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Postmodern women poets and their influences Paper

The spread of new ideas after World War II helped shape postmodern poetry that can be differentiated from modernist poetry by its focus on minimalist and conceptualist approaches. In all art, the “postmodern” began with the rise in mass communications and related developments in advertising related to consumerism. Literature was no exception—the poetry of the Cold War era is marked by an evolution from the early modernist movements of the 20th century. As Albert Gelpi writes:

The poetry of the Cold War period set out the defining features of Postmodernism before critics introduced the term: a deepening sense of the mind’s alienation from nature and of the world’s alienation from reality; an intensified experience of material randomness and temporal flux, of moral relativity anal psychological alienation, of epistemological confusion and metaphysical doubt; a drastic scaling down of expectations and aspirations; a questioning of language as a medium of perception and communication; a shift from hypostasizing poetry as a completed work to investigating it as an inconclusive process of provisional improvisation.

The development of modern poetry is defined by a number of women that emerged to define it. Women poets such as Sylvia Plath, Anne Sexton and Carolyn Kizer all influenced and defined the literature of their time by their views on death, emotion and feminism. These American postmodern poets, especially Plath and Sexton defined and expanded on the idea of confessional poetry, which traffics in intimate, and sometimes unflattering, information about herself, in poems about illness, sexuality, despondence and the like (“Confessional”, par. 1).

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However, the influences on them and other contemporary poets are rooted in the poets of the preceding generation. In Plath’s case, a plethora of influences shaped her writing. Marjorie Perloff writes: Sylvia Plath – or “Sivvy” as she called herself in her letters home, never quite abandoned the carefully constructed voice that won her prizes and awards in all the right quarters, a voice her mother could and did approve of. Indeed, the early poems display a bewildering hodge-podge of influences: Hopkins and Yeats, Auden and Wilbur, Stevens and Thomas, and, a little later, first Lowell and then Roethke and Hughes himself.

(304) These influences shaped the young Plath, however in the end it was a combination of factors that affected her life that made her poetry memorable. There is a precise correlation between the breakdown of Plath’s marriage to Ted Hughes and the writing of the great poems (Aird 1979). There is some contention that her work is undeserving of the confessional brand. Beake says of her: There seems to have been very little attempt to place Plath as an American poet in the context of her generation.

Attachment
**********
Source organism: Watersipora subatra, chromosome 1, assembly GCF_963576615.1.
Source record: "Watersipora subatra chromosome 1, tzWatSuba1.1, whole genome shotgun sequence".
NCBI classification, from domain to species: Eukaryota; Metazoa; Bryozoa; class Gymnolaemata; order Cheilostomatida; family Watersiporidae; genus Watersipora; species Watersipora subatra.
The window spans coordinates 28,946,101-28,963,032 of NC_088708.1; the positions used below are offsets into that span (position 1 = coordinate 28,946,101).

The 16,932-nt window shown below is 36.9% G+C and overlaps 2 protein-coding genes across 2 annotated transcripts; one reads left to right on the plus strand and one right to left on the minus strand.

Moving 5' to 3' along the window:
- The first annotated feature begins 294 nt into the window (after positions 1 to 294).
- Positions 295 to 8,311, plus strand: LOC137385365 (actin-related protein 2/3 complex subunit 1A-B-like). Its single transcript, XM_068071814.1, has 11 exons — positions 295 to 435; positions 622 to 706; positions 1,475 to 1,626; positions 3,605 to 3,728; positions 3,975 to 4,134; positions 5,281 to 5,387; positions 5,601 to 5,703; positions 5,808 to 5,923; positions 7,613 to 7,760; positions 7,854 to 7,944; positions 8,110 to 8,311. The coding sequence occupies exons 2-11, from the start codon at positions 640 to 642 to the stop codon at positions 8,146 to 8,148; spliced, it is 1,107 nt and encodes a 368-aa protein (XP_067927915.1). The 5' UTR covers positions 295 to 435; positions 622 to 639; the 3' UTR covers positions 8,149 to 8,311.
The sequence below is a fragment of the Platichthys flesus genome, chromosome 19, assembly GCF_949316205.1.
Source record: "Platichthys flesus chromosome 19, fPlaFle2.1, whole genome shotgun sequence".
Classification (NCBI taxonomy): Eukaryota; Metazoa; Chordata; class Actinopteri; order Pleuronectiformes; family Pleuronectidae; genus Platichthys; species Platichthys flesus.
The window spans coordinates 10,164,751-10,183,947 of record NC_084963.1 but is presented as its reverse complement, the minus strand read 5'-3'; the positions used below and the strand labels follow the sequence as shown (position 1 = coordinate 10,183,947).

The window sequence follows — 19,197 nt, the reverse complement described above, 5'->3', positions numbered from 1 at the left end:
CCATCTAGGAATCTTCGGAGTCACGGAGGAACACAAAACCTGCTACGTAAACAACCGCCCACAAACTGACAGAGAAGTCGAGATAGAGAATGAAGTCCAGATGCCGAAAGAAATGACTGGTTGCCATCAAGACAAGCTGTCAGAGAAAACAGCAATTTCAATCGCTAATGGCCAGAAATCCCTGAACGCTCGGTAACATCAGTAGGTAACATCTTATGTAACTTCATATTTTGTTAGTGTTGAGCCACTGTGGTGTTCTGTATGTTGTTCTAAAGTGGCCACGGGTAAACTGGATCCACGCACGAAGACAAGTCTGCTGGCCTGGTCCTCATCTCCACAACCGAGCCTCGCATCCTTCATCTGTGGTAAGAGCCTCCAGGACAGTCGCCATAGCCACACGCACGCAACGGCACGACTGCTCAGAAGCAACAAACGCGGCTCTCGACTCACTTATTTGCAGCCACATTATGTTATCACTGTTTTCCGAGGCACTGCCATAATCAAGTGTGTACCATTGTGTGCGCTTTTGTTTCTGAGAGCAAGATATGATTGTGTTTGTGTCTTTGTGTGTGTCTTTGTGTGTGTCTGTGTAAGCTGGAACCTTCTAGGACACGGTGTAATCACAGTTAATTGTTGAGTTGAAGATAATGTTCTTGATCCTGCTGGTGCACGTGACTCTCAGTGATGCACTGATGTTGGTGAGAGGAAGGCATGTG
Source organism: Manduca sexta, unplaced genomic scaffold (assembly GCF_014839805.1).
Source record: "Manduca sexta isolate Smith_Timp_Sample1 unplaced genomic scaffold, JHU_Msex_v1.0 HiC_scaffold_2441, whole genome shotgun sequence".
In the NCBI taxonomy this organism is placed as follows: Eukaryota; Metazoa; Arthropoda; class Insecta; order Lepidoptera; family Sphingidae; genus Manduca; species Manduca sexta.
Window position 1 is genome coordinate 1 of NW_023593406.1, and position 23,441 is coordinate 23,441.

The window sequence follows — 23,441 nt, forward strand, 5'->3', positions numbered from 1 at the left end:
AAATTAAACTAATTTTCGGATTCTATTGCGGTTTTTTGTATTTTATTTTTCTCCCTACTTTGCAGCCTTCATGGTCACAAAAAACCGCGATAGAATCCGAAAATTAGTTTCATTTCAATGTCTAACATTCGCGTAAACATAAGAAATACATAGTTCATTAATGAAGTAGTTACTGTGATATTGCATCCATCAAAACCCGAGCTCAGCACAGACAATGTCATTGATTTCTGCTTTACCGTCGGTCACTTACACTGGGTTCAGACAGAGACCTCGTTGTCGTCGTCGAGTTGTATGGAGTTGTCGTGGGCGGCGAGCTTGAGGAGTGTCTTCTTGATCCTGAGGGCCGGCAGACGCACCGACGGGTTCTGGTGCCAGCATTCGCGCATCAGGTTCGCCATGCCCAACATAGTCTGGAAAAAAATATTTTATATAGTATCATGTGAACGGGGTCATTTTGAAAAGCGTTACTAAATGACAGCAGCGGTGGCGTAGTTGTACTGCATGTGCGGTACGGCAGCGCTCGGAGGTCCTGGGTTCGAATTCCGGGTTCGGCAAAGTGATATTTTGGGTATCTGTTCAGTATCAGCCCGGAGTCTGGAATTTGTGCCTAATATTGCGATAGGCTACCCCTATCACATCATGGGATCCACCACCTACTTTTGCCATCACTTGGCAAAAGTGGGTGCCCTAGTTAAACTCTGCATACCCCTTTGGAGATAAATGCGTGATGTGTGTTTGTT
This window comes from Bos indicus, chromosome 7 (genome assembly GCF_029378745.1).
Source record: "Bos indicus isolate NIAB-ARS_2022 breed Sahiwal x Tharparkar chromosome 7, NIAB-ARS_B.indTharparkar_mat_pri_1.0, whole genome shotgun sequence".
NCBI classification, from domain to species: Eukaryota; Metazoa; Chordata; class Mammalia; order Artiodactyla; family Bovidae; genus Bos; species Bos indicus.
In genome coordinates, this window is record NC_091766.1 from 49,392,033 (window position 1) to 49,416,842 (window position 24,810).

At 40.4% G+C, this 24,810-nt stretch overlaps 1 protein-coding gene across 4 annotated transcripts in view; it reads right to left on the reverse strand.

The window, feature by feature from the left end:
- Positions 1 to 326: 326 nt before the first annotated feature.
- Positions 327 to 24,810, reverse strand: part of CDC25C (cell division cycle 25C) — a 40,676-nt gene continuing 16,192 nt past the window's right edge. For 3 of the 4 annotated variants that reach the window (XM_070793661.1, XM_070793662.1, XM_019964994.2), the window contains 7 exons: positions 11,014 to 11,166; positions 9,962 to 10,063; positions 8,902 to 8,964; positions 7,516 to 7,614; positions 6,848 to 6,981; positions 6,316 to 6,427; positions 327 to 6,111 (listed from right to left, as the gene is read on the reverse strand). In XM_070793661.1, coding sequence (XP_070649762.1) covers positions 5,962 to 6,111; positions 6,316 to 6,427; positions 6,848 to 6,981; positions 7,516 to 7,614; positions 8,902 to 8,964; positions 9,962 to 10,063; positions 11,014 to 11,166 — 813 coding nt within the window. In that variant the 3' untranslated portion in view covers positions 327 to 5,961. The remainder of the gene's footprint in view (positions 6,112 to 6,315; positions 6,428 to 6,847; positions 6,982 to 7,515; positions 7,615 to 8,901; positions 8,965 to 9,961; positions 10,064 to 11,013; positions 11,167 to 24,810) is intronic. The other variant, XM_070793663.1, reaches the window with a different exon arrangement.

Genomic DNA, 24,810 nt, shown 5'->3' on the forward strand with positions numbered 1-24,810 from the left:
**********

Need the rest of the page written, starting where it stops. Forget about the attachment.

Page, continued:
There was the early very silly labelling of her, Sexton, Lowell and Berryman etc as “The Confessional Poets”. It is doubtful if this school ever had any reality in the minds of the poets involved, as opposed to the critics. In the case of Plath it must be questioned whether a poet so interested in the fictional and the persona can be confessional. (par. 3) Likewise, Sexton is also named one of the foremost confessional poets of her generation, and as a contemporary of Plath one of the most interesting pieces about them is their friendship.

Sexton fleshed her memories into “The Bar Fly Ought to Sing” and included two poems: “Sylvia’s Death,” an elegy she wrote on February 17, 1963, just six days after Plath’s suicide, and “Wanting to Die,” which she wrote one year later. (Trinidad, par. 3). There is a general idea among literary critics that there existed a mutual influence with each other’s work between the poets, however there has been very little scholarly work in this area. (Trinidad par. 1)

Sexton is seen as the modern model of the confessional poet, inspired by W. D. Snodgrass, her mentor whom she met at the Antioch Writer’s Conference in 1957. His poem, “Heart’s Needle”, about his separation from his three year old daughter, encouraged her to write “The Double Image,” a poem significant in expressing the multi-generational relationships existing between mother and daughter. “Heart’s Needle” was particularly inspirational to Sexton because at the time she first read it her own young daughter was living with her mother-in-law. Sexton began writing letters to Snodgrass and they soon became friends. (“Anne Sexton” par. 6)

Kizer, meanwhile, fits more in a succession of passionate women in poetry, that includes Phillis Wheatley, Frances Osgood, Emily Dickinson, Alice Dunbar Nelson, Sara Teasdale, Edna St. Vincent Millay, Anna Hampstead Branch, Louise Bogan, and Leonie Adams. Finch argues that these women poets expressed emotions in a way different from the prevailing romantics and modernists of their time. “This powerful tradition of women poets built successful careers writing formal, accessible poems about spiritual and political as well as domestic and emotional themes. ” (Finch par. 3).

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